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American drone deaths highlight controversy

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Samir Khan (left) and Anwar al-Awlaki, both U.S. citizens, were killed in in Yemen by an American drone strike.

 

Of the scores of people dubbed terrorists who have been targeted by American military drone strikes, three men -- all killed in the fall of 2011 -- were U.S. citizens.

And their lives illustrate the complexity of the issue, recently brought to light amid a newly discovered government memo that provides the legal reasoning behind drone strikes on Americans.

Anwar al-Awlaki and Samir Khan were killed by a missile strike in Yemen on Sept. 30, 2011, while al-Awlaki’s son, Abdulrahman, was killed in the country just weeks later. 

Since the attacks, family members have called the deaths unjust and sued the U.S. government, calling the killings unconstitutional.


Anwar al-Awlaki, born in New Mexico, became well known for his fiery anti-American sermons posted throughout the Internet.

Samir Khan, who'd lived in both New York and Charlotte, N.C., produced a magazine called “Inspire” that became known for its extreme jihadist views.

But the most controversial drone strike took place on Oct. 14, 2011, when 16-year-old Abdulrahman was killed by U.S. forces.

Family of the Denver-born teenager say he had no ties to terrorist organizations and was unjustly targeted because of his father.  

Nassar al-Awlaki, grandfather of Abdulrahman and father to Anwar, said he tried to protect his grandson as Anwar al-Awlaki’s profile grew.

In December, Nassar al-Awlaki told CNN, “In Anwar it was expected because he was under targeted killing, but how in the world they will go and kill Abdulrahman. Small boy, U.S. citizen from Denver, Colorado.”

Nassar al-Awlaki said his grandson snuck out of their Yemen home one night, leaving a note for his mother saying he would return in a few days. The boy never returned, killed instead while eating at an outdoor restaurant.

“Since the issue regarding Anwar came, I tried to insulate the family of Anwar from everything, regarding this matter,” Nassar al-Awlaki told CNN. “I took care of him, and suddenly after 2 year absence from his father, he decided to go to our government in Yemen to seek information from his father. That was the only reason he went, and he did not tell us.”

The Obama administration has remained mostly mum regarding Abdulrahman's death, and at times has struggled to explain it. 

Read more: Memo details legal case for drone strikes

"I would suggest that you should have a far more responsible father if they are truly concerned about the well-being of their children," former White House spokesperson Robert Gibbs said to a gaggle of reporters in October. "I don't think becoming an al-Qaeda jihadist terrorist is the best way to go about doing your business."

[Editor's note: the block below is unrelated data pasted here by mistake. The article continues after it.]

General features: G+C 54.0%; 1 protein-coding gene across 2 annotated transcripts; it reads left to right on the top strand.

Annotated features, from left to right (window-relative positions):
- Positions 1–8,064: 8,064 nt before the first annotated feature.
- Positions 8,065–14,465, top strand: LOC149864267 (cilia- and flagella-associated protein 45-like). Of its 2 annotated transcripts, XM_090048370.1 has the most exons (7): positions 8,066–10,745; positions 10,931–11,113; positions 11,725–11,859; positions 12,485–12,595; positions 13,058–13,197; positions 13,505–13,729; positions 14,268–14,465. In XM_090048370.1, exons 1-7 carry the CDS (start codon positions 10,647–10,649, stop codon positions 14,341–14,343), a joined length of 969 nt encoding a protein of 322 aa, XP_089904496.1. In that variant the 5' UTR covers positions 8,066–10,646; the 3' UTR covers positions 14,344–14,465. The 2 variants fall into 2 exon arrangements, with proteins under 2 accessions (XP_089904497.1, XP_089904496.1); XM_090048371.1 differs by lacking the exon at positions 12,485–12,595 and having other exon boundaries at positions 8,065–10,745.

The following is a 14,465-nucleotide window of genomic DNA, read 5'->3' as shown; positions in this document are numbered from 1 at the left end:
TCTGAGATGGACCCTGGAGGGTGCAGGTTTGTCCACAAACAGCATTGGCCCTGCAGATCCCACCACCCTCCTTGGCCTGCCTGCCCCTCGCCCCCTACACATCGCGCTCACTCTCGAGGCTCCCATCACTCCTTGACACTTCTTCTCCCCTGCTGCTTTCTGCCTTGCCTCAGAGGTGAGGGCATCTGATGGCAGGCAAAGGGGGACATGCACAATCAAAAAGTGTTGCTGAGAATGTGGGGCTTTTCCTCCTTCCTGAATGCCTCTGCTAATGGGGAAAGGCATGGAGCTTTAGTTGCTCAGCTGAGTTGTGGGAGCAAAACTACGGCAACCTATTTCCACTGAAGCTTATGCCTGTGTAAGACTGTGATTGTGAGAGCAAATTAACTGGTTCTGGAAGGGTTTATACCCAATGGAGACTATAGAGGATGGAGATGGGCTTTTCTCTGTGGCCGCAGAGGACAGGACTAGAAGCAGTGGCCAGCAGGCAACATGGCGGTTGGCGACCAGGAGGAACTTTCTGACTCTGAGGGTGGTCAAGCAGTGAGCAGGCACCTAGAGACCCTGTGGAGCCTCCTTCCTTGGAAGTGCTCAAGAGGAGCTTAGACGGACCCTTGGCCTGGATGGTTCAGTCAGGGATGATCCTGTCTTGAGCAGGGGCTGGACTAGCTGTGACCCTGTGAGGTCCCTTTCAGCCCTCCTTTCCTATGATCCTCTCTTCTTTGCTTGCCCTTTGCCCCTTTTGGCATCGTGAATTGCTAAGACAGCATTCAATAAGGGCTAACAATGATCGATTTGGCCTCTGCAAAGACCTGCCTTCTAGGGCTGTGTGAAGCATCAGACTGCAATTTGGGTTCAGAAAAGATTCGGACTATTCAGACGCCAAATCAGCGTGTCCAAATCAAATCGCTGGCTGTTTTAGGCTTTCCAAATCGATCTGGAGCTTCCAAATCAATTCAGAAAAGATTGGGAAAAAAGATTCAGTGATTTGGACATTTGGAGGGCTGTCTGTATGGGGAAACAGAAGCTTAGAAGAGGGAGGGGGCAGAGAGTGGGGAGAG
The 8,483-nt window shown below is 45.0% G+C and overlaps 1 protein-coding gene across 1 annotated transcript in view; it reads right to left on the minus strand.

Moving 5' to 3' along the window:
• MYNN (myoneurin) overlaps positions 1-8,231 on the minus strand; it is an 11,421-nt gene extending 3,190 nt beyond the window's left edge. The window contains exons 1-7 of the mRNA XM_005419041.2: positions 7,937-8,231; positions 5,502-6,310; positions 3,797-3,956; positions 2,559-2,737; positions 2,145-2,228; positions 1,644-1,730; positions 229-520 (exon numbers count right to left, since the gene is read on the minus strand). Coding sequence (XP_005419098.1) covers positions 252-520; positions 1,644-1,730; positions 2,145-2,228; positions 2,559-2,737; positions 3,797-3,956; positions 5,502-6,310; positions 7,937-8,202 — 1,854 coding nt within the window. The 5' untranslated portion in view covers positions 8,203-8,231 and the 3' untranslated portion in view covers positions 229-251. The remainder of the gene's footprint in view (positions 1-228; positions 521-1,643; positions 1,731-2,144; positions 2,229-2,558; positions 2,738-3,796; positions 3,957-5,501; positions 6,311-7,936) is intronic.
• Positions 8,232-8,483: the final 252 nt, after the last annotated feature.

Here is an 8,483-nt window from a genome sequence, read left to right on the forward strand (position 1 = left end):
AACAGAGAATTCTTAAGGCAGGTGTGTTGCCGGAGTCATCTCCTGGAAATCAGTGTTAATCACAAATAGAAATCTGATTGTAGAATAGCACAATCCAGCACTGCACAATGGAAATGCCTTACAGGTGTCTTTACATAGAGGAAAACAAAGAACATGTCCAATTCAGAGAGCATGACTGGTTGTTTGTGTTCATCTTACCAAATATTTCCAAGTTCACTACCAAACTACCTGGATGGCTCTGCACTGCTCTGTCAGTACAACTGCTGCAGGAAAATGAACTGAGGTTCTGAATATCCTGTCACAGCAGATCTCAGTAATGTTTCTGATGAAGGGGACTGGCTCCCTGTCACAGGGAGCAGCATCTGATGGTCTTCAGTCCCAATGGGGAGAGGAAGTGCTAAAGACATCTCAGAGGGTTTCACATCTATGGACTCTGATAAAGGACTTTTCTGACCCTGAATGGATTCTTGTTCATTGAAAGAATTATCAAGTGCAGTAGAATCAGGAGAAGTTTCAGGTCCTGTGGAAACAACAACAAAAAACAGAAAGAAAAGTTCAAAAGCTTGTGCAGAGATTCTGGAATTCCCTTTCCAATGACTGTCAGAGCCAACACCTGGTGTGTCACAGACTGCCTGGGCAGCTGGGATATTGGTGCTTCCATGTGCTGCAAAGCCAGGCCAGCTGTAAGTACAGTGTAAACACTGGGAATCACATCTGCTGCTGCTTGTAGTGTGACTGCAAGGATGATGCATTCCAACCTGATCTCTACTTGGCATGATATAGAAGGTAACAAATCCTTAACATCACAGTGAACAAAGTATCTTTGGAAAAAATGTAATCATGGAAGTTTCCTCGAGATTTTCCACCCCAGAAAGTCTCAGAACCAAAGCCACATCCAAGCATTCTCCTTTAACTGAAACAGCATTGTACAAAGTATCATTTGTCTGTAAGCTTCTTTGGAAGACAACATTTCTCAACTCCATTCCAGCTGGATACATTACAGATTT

During his presidential campaign, Republican Rep. Ron Paul criticized the killing of Anwar al-Awlaki, saying: “Al-Awlaki was born here, he is an American citizen. He was never tried or charged for any crimes. No one knows if he killed anybody. ... But if the American people accept this blindly and casually that we now have an accepted practice of the president assassinating people who he thinks are bad guys, I think it's sad.”

Anwar al-Awlaki’s ties to the United States go back to his father Nassar, who came to the country to earn a master’s degree. His son was born in New Mexico, and though the family returned to Yemen, Anwar al-Awlaki came back to the U.S. for college, eventually becoming an iman.

Shortly after the Sept. 11, 2001, he became a popular spokesman for moderate Islam, and was often used to juxtapose perceptions that Islam is a religion that spreads hate.  But less than a decade later, he was hiding in Yemen as a name on the CIA's kill list.

“I eventually came to the conclusion that jihad against America is binding upon myself just as it is binding on every other Muslim,” he said in an audio message in March 2010.    

Conversely, Khan was never interested in the peaceful side of Islam. The New York Times reports that as a teen, Khan’s attraction grew exponentially to militant sites on the Internet after 9/11. Parental concerns and intervention from community leaders proved unsuccessful. Khan was 25 when he died in Yemen.

In July 2012, Samir Khan’s mother, Sarah, joined Nassar al-Awlaki in a lawsuit against four senior national security officials.

“I don’t really necessarily agree with some of the things Anwar said against the United States, but does that mean they should kill him outside the law?” asked Nassar al-Awlaki.

A secretive memo from the Justice Department, provided to NBC News, provides new information about the legal reasoning behind one of the Obama administration's controversial policies. Now, John Brennan, Obama's nominee for CIA director, is expected to face tough questions about drone strikes on Thursday when he appears before the Senate Intelligence Committee. NBC's Michael Isikoff reports.

Update: A fourth American-born citizen, Kamal Derwish, was killed by predator drone in Yemen in 2002. Derwish was not the primary target of the strike, but was riding in an SUV carrying an al-Qaida leader.